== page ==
Joe Gadd looking forward to new coaching role with Hornets

Joe Gadd made his debut for Hornets as a 19-year-old during the 2012/13 season. Picture: James Wain

Joe Gadd made his debut for Hornets as a 19-year-old during the 2012/13 season. Picture: James Wain Sports Photography. - Credit: Archant

As Joe Gadd gets ready to step out on the pitch at The Nest for Hornets’ first training season since the easing of lockdown rules – like he would have done plenty of times before – the former full-back finds himself in new surroundings following his decision to retire in May.

Joe Gadd scores one of his 66 tries for Hornets.

Joe Gadd scores one of his 66 tries for Hornets. - Credit: Archant

Gadd is now the club’s newly appointed assistant coach, following a successful playing career with his hometown club, and will work alongside both Jon Richardson and Rob Dempsey ahead of the upcoming 2020-21 campaign.

“We started a couple of weeks ago,” began Gadd.

“It was really good being on the other side.

“This will be a massive year full of learning for me under both JR – who is a really good coach and I have got a lot to learn from him – and Rob (Dempsey).

Hornets vs Crediton, Joe Gadd breaking through to score for Hornets during their 55-3 win over Credi

Hornets vs Crediton, Joe Gadd breaking through to score for Hornets during their 55-3 win over Crediton in November. Picture: MARK ATHERTON - Credit: Archant

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“This year I will be in the background taking on everything I can, get my badges and I am really looking forward to it.”

Since the easing of lockdown rules, Hornets are meeting up every Tuesday and Thursday for training, starting with the front five at 6pm, the middle five at 7pm, followed by the back five from 8pm.

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And 28-year-old Gadd admits he learnt a lot from his new role in their very first training session back.

“First and foremost it was nice to be back and see everyone,” he added.

“In between each group I had to go away and clean the ball, I’ve gone from the highs of being captain of the club to being the chief ball cleaner, that was a change and very different!

“The groups were spread out and you couldn’t have that much particular contact with the players.

“It was very much based on being in your own space and just getting some running in the legs as opposed to anything to technical at this stage, but the club is already well set up.

“There were hand sanitiser stations everywhere, places to clean and a report that had gone out of how we need to act.

“The club is very much ahead of the curve, everyone is being well looked after.

“We are looking very strong squad-wise and a very multi squad buy-in. It’s not just people trying to get in the first team that were there, it was the old boys from the third team having a run around and getting involved.

“It’s part of that grassroots club atmosphere we have got and it’s a really great place to be and as a former first-team captain I can walk around, know everyone’s first name from the third team to the fourth team. It is a really good buy-in.”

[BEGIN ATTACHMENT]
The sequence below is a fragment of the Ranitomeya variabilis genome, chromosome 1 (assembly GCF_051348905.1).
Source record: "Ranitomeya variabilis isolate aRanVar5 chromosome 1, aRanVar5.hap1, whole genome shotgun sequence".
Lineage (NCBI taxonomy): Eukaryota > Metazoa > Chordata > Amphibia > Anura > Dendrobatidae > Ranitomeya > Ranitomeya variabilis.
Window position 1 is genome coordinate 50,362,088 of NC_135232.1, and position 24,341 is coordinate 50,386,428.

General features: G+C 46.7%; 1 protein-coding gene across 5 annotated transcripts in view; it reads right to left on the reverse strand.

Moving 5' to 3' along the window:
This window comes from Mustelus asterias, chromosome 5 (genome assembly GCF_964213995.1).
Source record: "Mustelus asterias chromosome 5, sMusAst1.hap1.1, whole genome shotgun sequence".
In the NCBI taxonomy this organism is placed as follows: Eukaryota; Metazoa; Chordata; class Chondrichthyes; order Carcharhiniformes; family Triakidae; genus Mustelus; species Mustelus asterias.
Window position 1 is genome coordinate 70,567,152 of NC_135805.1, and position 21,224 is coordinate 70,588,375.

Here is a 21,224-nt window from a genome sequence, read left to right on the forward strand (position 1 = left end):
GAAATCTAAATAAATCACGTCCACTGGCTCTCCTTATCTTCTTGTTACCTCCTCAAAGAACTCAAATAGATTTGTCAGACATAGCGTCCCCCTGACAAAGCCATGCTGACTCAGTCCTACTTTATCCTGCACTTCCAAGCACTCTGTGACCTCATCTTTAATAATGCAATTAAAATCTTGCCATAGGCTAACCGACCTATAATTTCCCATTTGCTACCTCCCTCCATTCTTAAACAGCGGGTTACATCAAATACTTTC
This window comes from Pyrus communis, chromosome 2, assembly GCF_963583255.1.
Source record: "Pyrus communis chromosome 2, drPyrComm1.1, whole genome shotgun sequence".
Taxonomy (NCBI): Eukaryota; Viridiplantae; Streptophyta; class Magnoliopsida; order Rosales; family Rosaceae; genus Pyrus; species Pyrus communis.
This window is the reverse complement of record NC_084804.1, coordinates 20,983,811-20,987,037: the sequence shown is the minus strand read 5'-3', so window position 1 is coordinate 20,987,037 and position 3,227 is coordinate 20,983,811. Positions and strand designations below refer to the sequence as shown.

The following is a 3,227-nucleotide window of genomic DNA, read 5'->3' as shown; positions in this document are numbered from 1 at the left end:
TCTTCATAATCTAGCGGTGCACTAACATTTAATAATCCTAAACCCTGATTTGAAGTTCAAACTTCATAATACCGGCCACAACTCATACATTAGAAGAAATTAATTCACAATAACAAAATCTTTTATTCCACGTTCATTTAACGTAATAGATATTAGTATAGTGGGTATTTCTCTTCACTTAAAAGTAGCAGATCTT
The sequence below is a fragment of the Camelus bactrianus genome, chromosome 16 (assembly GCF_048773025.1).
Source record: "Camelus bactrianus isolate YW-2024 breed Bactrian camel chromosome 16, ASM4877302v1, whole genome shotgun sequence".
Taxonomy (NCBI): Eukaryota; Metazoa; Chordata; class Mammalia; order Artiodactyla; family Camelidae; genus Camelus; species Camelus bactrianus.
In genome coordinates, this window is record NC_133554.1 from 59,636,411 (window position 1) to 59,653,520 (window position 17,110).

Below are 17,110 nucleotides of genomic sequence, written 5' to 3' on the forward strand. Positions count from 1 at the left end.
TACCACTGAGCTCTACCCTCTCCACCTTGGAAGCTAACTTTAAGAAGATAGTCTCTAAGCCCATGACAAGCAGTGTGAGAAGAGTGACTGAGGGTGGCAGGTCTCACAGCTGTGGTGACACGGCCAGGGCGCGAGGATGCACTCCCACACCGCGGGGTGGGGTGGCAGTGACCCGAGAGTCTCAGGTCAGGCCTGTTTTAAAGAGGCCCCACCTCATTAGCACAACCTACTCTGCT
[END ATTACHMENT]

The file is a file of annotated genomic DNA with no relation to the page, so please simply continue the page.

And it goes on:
Gadd’s association with the South West Premier side began during the 2012-13 season, when on the first of 132 appearances for the club, the 19-year-old scored the first of his 66 tries against local rivals Yatton.

But after seven seasons with Hornets, Gadd suffered a shoulder injury during their 22-18 win over Crediton in March, which would mark his last game with the club as he would make the hard decision to announce his retirement at the end of the season.

“I announced I wasn’t going to play anymore and I told Jon and Rob first, they were both keen for me to be involved,” he said.

“Ian Humphries, the Director of Rugby, was also keen for me to stay.

“Obviously that was exactly what I wanted too, as I wanted to make sure I was still there on match days, training days and doing everything I was doing before, just not actually playing.

“That role emerged from there to become an assistant coach and the club are going to help me do my badges.

“I will do my level one and two this year which is something I never really thought about before.

“I’ve got their full support and they are going to help me.

“I should have already done one at least by now, but because of everything going on it’s taken a back seat, but the role wasn’t particularly very formal, it was a no-brainier from everyone involved.”

Despite coming from a family associated with the Hornets, where this season will see four family members play for the club, Gadd will face his brother Jack, who is now a coach at Old Redcliffians, which he says he takes a lot of inspiration from.

“He coaches various small groups throughout the week,” he added.

“I go and learn what I can from him because Jon and him were the original guys involved when we started going up.

“Jack has since moved on to do other things, he’s at the college and has been coaching at higher leagues but Old Redcliffians came down last year so we will get that derby day again.

“It is really good to be able to learn from him and I can’t praise him enough really.”

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